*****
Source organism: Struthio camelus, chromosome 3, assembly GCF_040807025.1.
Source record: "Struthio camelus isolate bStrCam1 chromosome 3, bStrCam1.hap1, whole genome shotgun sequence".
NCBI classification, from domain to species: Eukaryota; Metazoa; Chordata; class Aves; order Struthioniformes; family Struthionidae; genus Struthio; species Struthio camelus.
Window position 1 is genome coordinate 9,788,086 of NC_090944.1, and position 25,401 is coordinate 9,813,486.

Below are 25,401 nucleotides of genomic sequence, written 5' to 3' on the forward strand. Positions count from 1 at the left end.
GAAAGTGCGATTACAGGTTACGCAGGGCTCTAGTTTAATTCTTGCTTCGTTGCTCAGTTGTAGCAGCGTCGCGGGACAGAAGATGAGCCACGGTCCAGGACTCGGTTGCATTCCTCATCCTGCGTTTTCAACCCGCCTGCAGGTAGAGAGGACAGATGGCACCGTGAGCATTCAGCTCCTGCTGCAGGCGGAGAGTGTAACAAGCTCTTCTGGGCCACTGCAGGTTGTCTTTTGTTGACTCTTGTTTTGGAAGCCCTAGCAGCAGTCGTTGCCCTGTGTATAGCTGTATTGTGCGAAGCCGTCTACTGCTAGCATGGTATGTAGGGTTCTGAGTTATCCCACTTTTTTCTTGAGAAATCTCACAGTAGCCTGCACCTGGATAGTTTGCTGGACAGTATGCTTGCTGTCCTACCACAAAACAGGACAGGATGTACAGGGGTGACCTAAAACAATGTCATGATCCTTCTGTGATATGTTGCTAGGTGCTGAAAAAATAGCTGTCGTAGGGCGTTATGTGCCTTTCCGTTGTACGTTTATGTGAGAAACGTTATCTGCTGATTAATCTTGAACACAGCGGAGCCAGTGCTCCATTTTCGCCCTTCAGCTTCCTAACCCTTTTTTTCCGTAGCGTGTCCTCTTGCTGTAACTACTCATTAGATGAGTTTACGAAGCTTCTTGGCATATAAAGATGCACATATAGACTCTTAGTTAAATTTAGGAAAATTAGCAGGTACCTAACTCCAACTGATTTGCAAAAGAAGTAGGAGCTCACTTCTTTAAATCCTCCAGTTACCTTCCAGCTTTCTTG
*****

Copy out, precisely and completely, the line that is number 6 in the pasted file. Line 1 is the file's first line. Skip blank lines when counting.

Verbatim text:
GAAAGTGCGATTACAGGTTACGCAGGGCTCTAGTTTAATTCTTGCTTCGTTGCTCAGTTGTAGCAGCGTCGCGGGACAGAAGATGAGCCACGGTCCAGGACTCGGTTGCATTCCTCATCCTGCGTTTTCAACCCGCCTGCAGGTAGAGAGGACAGATGGCACCGTGAGCATTCAGCTCCTGCTGCAGGCGGAGAGTGTAACAAGCTCTTCTGGGCCACTGCAGGTTGTCTTTTGTTGACTCTTGTTTTGGAAGCCCTAGCAGCAGTCGTTGCCCTGTGTATAGCTGTATTGTGCGAAGCCGTCTACTGCTAGCATGGTATGTAGGGTTCTGAGTTATCCCACTTTTTTCTTGAGAAATCTCACAGTAGCCTGCACCTGGATAGTTTGCTGGACAGTATGCTTGCTGTCCTACCACAAAACAGGACAGGATGTACAGGGGTGACCTAAAACAATGTCATGATCCTTCTGTGATATGTTGCTAGGTGCTGAAAAAATAGCTGTCGTAGGGCGTTATGTGCCTTTCCGTTGTACGTTTATGTGAGAAACGTTATCTGCTGATTAATCTTGAACACAGCGGAGCCAGTGCTCCATTTTCGCCCTTCAGCTTCCTAACCCTTTTTTTCCGTAGCGTGTCCTCTTGCTGTAACTACTCATTAGATGAGTTTACGAAGCTTCTTGGCATATAAAGATGCACATATAGACTCTTAGTTAAATTTAGGAAAATTAGCAGGTACCTAACTCCAACTGATTTGCAAAAGAAGTAGGAGCTCACTTCTTTAAATCCTCCAGTTACCTTCCAGCTTTCTTG